Quest for neatness can make you and others nuts


I think I am the beginning stages of not being obsessed with having my house look perfect.

I used to be so crazed that I could not leave beds unmade, dishes in the sink or anything out of place. I remember almost being late for a talk I had to do because I vacuumed up some crumbs off the kitchen floor. In those days I worried that someone might come over and report that I was a slob.

I have had many people like me in my workshops. One woman told me that she had to vacuum the rug in the same direction. I asked her why this was so important, and she responded, “I don’t want to disturb the nap.” I told her I didn’t think it was the nap that was disturbed.

I don’t think she had a huge epiphany from my comment, because she went on to tell me how necessary it was for her not to leave any dirty dishes in the sink. I told her to put them in the trunk of the car and then she wouldn’t have to see them.

Unfortunately, this woman kept going on and on with her “shoulds and musts,” because she really needed her family and friends to feel she was perfect. After a few years of hearing similar stories, I began to delve more into “why am I driving myself nuts in order to have my home resemble a museum?”

If I’d bought red velvet ropes and cordoned off certain rooms, I’d have been all set. My family could have been relegated to the basement; then I could enjoy the order and cleanliness.

However, the energy it takes to keep everything pristine is exhausting, and it drives everyone around you nuts.

My other dilemma was my ability to see a dirt ball a mile away. I’ve been blessed and cursed with high-level awareness. I would have made a great forensic scientist.

During the past five years my need to “seek and clean” has been tempered by being in a partnership with a wonderful man who is the direct opposite. Any time I walk into the kitchen, every cupboard door is open. He loves coffee and has three or four half cups in different rooms in the house. I often find one he forgot in the microwave.

He loves to eat something late at night, and I always know, since there are traces of it all over the kitchen. What I find interesting is that I laugh about it more than I curse about it.

I’ve realized that having a loving partnership overrides having a spotless house.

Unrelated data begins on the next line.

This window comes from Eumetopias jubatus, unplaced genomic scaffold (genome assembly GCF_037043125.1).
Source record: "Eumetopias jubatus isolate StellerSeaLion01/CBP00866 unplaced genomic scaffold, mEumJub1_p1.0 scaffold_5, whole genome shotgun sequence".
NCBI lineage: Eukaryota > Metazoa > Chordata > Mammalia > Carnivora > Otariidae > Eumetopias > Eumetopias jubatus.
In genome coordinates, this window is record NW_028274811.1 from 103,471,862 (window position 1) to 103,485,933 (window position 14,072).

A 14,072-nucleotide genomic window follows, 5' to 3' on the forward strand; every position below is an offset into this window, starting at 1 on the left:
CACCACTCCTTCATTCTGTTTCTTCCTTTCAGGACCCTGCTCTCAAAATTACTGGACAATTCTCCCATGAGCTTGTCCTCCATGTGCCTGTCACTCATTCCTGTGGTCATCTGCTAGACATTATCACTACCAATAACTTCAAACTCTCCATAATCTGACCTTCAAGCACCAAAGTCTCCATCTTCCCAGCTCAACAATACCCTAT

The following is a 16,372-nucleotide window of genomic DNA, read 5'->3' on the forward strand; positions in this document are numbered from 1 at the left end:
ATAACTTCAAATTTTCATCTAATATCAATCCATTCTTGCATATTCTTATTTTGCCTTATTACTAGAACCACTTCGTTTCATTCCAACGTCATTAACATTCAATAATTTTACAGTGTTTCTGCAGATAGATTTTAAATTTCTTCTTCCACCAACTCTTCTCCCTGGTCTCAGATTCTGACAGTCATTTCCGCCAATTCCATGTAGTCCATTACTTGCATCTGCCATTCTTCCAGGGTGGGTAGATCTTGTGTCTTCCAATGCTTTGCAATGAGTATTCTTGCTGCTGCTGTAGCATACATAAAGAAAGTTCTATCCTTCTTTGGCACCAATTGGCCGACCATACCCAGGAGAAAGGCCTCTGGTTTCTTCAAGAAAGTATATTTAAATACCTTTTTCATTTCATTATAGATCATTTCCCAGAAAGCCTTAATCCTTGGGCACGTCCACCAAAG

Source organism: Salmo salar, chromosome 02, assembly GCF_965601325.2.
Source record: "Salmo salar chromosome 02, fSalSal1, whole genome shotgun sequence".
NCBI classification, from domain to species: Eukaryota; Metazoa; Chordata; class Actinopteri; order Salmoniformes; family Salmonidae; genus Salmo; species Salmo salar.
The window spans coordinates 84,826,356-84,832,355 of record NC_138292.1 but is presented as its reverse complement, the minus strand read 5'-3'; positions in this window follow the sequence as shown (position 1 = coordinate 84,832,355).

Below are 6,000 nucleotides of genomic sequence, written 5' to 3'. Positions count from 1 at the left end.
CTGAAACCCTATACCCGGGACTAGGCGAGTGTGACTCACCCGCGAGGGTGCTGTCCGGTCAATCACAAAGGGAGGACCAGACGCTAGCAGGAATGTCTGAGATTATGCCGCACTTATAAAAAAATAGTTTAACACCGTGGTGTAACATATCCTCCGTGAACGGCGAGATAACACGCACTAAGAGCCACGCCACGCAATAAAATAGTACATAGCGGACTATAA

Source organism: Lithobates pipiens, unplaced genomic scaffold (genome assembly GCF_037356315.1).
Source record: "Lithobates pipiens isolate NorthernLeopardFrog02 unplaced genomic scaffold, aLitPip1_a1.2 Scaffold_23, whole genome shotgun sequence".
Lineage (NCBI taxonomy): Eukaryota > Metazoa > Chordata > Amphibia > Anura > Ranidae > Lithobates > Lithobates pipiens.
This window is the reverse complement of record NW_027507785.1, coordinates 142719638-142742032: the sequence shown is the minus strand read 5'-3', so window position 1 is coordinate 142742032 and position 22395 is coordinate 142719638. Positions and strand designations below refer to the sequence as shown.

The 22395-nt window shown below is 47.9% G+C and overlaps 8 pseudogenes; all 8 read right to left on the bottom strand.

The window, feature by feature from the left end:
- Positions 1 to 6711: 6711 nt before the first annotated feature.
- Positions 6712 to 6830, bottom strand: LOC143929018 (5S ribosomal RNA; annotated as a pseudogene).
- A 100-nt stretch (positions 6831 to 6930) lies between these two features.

It takes courage to become more evolved beings, guilt giving is for the irrational!


I grew up in a family where the women had PhD’s in giving guilt. My grandmother could be heard sighing for miles. Sometimes it would go on for hours. It was her way of showing how unhappy she was over not getting  acknowledgment over something she did for the family that went unappreciated. Every time I asked her why she was sighing she would reply “ I suffer”. It took me years to realize that she was incapable of making herself heard  in a way that was not dysfunctional. My mother exhibited a different behavior. She would simply not talk until you went into severe begging, trying to get her to tell you what offense you might have committed. I not only inherited some of these behaviors but came up with some of my own. I was exceptional at pouting. When someone displeased me, I would sit in a chair with a look of complete despair. This technique takes patience because someone has to notice that you’re unhappy. Then they have to embark on a major inquisition to get you to reveal your angst. If they are preoccupied, they are not going to want to put in the effort, which leaves you without an enabler. If they finally do engage, it’s often with the same phrase. “What’s wrong, are you okay” Then comes your classic response, “If you loved me you’d know”. Over the years I learned that trying to impose guilt on family, friends or co-workers is merely another way to try to manipulate people. We develop these behaviors by imitating our family of origin and they are fairly unconscious. Becoming conscience can take years and some people simply never “get it”. It’s unfortunate that becoming proficient in communication skills is not a top priority for us as a society. We spend so much time not “saying what we mean” and “not meaning what we say.” The energy we spend on this kind of irrational dialogue is exhausting. It also creates a lot of unhappiness for all concerned. Why not spend a little time becoming more aware of what you’re saying and how it’s interpreted by those around you. Call a trusted friend and ask her/him if you are a perpetual guilt giver. It takes courage to become more evolved beings, but the end result can make all your relationships healthier, happier and more fruitful